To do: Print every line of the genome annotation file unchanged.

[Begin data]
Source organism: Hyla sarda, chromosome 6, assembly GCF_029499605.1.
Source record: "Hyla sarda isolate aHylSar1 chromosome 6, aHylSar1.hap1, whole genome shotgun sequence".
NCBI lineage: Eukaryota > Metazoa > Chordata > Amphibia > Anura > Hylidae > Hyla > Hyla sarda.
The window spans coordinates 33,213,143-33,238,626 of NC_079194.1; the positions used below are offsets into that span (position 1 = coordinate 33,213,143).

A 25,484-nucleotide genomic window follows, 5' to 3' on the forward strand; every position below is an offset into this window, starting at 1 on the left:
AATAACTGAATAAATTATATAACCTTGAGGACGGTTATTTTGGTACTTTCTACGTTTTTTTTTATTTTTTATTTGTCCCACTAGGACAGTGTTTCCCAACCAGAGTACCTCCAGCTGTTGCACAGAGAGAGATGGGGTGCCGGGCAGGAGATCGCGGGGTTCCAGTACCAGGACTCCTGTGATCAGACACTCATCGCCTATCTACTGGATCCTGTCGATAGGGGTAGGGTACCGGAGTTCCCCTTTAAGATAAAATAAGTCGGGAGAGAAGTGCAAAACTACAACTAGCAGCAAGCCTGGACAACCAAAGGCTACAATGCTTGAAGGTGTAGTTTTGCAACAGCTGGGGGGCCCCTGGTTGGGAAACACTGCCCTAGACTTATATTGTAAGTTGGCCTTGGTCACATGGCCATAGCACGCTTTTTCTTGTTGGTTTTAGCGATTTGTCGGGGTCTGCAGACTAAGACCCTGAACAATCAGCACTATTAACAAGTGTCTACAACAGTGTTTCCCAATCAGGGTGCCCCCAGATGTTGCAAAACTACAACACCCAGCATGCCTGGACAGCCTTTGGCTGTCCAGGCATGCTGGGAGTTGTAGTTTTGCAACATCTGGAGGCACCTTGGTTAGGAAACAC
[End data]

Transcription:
Source organism: Hyla sarda, chromosome 6, assembly GCF_029499605.1.
Source record: "Hyla sarda isolate aHylSar1 chromosome 6, aHylSar1.hap1, whole genome shotgun sequence".
NCBI lineage: Eukaryota > Metazoa > Chordata > Amphibia > Anura > Hylidae > Hyla > Hyla sarda.
The window spans coordinates 33,213,143-33,238,626 of NC_079194.1; the positions used below are offsets into that span (position 1 = coordinate 33,213,143).

A 25,484-nucleotide genomic window follows, 5' to 3' on the forward strand; every position below is an offset into this window, starting at 1 on the left:
AATAACTGAATAAATTATATAACCTTGAGGACGGTTATTTTGGTACTTTCTACGTTTTTTTTTATTTTTTATTTGTCCCACTAGGACAGTGTTTCCCAACCAGAGTACCTCCAGCTGTTGCACAGAGAGAGATGGGGTGCCGGGCAGGAGATCGCGGGGTTCCAGTACCAGGACTCCTGTGATCAGACACTCATCGCCTATCTACTGGATCCTGTCGATAGGGGTAGGGTACCGGAGTTCCCCTTTAAGATAAAATAAGTCGGGAGAGAAGTGCAAAACTACAACTAGCAGCAAGCCTGGACAACCAAAGGCTACAATGCTTGAAGGTGTAGTTTTGCAACAGCTGGGGGGCCCCTGGTTGGGAAACACTGCCCTAGACTTATATTGTAAGTTGGCCTTGGTCACATGGCCATAGCACGCTTTTTCTTGTTGGTTTTAGCGATTTGTCGGGGTCTGCAGACTAAGACCCTGAACAATCAGCACTATTAACAAGTGTCTACAACAGTGTTTCCCAATCAGGGTGCCCCCAGATGTTGCAAAACTACAACACCCAGCATGCCTGGACAGCCTTTGGCTGTCCAGGCATGCTGGGAGTTGTAGTTTTGCAACATCTGGAGGCACCTTGGTTAGGAAACAC